March and April are spring break months for most college students. If you haven't already made your spring break vacation plans, the Better Business Bureau warns you to be cautious. Each year, hundreds of college students get ripped-off by fraudulent spring break offers that promise - but fail to deliver - that much needed "fun in the sun." Travel fraud is a growing problem and college students seem to be attractive targets for dishonest travel operators.
Not all fraudulent offers involve losing money; some are simply misleading. The accommodations may not be what you expected, or what you thought you paid for. Promoters may sell packages that do not include confirmed hotel space or flights. And, even if accommodations and flights are confirmed, the actual cost of the package is sometimes misrepresented when companies fail to inform customers about additional fees.
The Better Business Bureau urges college students to take special precautions when booking spring break trips. Here are a few suggestions:
- Be wary of offers that promise "the moon" for a very low price, or ones that require immediate purchase to lock in the announced rate.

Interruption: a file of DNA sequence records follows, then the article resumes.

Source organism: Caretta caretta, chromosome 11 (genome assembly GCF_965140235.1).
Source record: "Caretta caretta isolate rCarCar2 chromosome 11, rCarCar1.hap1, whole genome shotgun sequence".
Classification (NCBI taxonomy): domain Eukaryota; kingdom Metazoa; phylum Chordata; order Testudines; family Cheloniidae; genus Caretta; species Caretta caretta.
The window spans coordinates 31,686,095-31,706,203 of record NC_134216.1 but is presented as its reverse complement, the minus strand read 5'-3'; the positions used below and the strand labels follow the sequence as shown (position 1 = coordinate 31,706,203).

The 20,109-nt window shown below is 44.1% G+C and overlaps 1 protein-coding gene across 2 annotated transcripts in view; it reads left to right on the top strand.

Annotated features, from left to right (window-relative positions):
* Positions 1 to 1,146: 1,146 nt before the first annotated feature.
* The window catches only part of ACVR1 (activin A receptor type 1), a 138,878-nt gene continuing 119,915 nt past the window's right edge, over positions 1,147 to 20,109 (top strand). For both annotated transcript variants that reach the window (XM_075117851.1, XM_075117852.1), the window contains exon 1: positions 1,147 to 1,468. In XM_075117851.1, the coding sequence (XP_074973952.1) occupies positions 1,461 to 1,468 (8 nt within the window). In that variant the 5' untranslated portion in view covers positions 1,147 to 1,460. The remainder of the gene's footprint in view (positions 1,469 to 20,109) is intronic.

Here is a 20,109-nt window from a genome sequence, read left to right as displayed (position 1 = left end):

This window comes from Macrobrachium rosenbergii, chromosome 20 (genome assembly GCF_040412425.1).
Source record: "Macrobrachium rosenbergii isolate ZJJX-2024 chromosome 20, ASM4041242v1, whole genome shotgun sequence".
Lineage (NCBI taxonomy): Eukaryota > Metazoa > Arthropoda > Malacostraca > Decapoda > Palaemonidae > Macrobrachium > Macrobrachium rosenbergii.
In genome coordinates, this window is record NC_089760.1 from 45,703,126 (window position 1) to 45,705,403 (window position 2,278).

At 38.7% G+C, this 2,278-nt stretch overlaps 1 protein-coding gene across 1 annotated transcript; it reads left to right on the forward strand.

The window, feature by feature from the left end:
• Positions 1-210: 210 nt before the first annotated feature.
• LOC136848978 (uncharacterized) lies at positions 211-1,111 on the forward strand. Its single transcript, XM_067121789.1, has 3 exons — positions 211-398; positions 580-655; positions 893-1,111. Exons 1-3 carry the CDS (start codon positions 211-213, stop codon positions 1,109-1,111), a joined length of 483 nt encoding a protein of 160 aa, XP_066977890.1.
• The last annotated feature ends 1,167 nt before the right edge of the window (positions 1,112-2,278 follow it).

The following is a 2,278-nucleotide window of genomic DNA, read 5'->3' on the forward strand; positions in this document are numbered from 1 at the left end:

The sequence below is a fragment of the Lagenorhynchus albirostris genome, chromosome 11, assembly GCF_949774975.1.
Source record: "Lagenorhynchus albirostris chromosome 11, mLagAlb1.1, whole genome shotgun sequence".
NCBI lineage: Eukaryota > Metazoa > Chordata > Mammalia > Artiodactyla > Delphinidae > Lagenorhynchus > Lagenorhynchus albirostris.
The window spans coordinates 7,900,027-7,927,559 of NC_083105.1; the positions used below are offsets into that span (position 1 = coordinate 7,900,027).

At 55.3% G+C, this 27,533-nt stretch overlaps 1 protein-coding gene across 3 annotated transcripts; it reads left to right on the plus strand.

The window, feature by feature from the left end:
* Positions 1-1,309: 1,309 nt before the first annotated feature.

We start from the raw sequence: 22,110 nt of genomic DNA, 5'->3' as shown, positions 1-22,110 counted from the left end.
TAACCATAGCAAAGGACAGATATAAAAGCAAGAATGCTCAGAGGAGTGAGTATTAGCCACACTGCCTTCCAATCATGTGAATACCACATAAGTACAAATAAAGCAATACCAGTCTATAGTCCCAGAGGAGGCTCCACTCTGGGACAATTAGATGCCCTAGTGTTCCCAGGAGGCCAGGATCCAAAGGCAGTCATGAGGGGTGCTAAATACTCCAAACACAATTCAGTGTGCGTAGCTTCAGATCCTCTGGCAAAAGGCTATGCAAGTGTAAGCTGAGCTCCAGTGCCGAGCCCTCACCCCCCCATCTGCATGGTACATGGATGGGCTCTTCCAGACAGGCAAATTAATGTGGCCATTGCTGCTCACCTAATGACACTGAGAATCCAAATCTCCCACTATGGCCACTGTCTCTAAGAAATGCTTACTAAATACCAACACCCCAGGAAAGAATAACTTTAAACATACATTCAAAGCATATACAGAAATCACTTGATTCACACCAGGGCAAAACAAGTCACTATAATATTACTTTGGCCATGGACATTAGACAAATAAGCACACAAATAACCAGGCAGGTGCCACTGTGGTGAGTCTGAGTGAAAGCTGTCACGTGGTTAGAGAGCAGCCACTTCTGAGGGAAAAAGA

- Before paying anything, request all details of the trip in writing, including total cost, restrictions where applicable, cancellation penalties, and exact names of the airlines and hotels included in the packet.
- If a charter flight is involved, ask for the charter operator's name and address, and then check its registration with the U.S. Department of Transportation, Office of Consumer Affairs in Washington, DC.
- Be suspicious of vacation certificates that claim you have "won" a hotel stay or resort visit. If you discover you have to pay something to get the promised "free" vacation, look elsewhere.
- Never give credit card information over the phone to a company or person you're not familiar with.
- Use reputable travel agents to plan your trip.
- Contact your Better Business Bureau for a report on the company you're considering using.